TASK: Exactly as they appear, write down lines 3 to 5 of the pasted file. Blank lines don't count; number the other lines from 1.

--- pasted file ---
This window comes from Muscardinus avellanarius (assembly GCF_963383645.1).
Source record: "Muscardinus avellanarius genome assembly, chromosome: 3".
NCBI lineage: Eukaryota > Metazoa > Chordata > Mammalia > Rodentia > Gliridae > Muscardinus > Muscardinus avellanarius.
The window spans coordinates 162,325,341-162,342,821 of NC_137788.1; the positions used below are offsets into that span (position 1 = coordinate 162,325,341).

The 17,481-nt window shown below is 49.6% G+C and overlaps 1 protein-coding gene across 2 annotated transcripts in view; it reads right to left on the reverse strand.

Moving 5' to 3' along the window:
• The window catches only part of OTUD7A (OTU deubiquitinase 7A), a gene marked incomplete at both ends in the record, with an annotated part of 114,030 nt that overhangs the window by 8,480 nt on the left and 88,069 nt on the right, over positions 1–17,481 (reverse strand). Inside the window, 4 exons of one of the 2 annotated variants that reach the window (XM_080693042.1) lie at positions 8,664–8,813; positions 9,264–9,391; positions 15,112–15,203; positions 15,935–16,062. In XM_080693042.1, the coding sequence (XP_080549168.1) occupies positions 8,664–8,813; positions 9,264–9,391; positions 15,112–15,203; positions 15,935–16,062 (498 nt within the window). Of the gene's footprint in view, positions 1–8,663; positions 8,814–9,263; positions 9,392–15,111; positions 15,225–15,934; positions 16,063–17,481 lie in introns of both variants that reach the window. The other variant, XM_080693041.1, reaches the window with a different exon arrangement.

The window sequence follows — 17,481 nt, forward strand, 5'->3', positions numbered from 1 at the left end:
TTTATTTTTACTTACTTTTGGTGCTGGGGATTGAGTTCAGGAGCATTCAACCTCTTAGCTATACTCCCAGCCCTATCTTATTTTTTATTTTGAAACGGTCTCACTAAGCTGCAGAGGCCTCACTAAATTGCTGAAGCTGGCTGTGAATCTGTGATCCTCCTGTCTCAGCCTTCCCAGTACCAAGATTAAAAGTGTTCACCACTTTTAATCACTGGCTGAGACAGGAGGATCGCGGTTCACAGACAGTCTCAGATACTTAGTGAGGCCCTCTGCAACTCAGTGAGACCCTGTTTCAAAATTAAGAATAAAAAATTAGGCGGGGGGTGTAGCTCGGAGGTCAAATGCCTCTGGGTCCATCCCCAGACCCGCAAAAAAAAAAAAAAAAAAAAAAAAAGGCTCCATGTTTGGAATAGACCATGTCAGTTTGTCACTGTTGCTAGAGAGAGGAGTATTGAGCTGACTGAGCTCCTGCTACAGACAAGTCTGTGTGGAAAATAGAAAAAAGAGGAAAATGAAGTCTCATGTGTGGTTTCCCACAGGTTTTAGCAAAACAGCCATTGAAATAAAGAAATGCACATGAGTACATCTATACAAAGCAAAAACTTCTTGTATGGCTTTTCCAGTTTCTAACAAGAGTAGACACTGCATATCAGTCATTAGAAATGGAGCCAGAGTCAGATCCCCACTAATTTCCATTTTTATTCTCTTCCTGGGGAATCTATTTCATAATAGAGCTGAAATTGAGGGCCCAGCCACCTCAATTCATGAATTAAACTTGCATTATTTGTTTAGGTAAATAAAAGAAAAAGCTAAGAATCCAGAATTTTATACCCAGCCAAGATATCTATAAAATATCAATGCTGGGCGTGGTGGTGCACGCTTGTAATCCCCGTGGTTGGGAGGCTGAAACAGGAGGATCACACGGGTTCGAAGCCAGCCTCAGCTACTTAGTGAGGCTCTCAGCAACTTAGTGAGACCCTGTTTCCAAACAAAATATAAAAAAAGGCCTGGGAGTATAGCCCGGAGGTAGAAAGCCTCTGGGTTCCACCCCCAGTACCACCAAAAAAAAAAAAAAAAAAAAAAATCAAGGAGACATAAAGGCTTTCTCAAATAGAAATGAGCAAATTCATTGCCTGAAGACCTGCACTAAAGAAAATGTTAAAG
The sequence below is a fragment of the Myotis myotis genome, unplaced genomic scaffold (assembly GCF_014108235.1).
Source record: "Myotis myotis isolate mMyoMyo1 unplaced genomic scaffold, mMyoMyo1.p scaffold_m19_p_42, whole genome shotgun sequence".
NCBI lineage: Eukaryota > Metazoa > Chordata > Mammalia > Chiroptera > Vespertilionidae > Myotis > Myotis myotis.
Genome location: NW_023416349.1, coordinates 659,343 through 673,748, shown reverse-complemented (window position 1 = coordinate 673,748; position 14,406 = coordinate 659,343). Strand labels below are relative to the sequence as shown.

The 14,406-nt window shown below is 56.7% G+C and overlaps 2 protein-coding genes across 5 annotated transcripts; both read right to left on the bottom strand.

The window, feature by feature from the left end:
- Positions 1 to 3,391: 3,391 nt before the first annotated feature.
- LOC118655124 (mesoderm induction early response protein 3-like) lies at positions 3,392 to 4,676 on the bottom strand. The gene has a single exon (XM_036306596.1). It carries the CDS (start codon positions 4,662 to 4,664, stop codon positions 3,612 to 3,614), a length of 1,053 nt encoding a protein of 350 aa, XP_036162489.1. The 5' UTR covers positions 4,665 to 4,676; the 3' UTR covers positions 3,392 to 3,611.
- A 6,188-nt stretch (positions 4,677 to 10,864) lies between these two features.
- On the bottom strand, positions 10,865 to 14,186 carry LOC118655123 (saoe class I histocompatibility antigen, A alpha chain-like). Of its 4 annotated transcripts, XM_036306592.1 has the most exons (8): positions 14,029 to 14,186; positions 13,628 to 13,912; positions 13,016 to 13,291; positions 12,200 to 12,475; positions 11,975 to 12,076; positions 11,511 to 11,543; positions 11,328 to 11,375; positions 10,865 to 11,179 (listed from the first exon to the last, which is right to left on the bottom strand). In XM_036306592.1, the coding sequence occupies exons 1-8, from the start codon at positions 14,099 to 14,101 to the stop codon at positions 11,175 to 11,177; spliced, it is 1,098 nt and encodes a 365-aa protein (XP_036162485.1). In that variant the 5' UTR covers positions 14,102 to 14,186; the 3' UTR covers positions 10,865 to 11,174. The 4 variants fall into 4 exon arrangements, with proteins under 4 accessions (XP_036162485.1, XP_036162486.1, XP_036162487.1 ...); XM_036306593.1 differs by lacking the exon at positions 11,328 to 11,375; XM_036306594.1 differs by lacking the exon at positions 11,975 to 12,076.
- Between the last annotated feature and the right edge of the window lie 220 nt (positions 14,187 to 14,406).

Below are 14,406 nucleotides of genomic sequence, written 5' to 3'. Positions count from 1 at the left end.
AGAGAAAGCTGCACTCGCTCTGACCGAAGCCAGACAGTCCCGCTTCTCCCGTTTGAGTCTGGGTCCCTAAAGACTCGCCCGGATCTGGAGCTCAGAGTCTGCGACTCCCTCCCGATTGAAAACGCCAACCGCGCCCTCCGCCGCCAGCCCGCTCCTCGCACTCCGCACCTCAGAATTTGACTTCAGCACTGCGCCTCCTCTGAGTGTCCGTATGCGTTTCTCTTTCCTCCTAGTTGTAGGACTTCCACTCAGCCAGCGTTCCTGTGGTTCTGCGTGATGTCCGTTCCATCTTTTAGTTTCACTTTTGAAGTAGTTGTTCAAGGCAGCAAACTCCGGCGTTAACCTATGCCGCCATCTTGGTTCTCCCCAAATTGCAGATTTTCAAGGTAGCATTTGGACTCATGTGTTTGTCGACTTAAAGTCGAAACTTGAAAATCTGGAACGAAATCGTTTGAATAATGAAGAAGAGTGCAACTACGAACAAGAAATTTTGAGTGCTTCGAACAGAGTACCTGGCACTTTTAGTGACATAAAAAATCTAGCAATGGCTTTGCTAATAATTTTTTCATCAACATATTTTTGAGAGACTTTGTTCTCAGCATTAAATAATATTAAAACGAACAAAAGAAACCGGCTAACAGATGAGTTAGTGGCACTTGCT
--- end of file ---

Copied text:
NCBI lineage: Eukaryota > Metazoa > Chordata > Mammalia > Rodentia > Gliridae > Muscardinus > Muscardinus avellanarius.
The window spans coordinates 162,325,341-162,342,821 of NC_137788.1; the positions used below are offsets into that span (position 1 = coordinate 162,325,341).

The 17,481-nt window shown below is 49.6% G+C and overlaps 1 protein-coding gene across 2 annotated transcripts in view; it reads right to left on the reverse strand.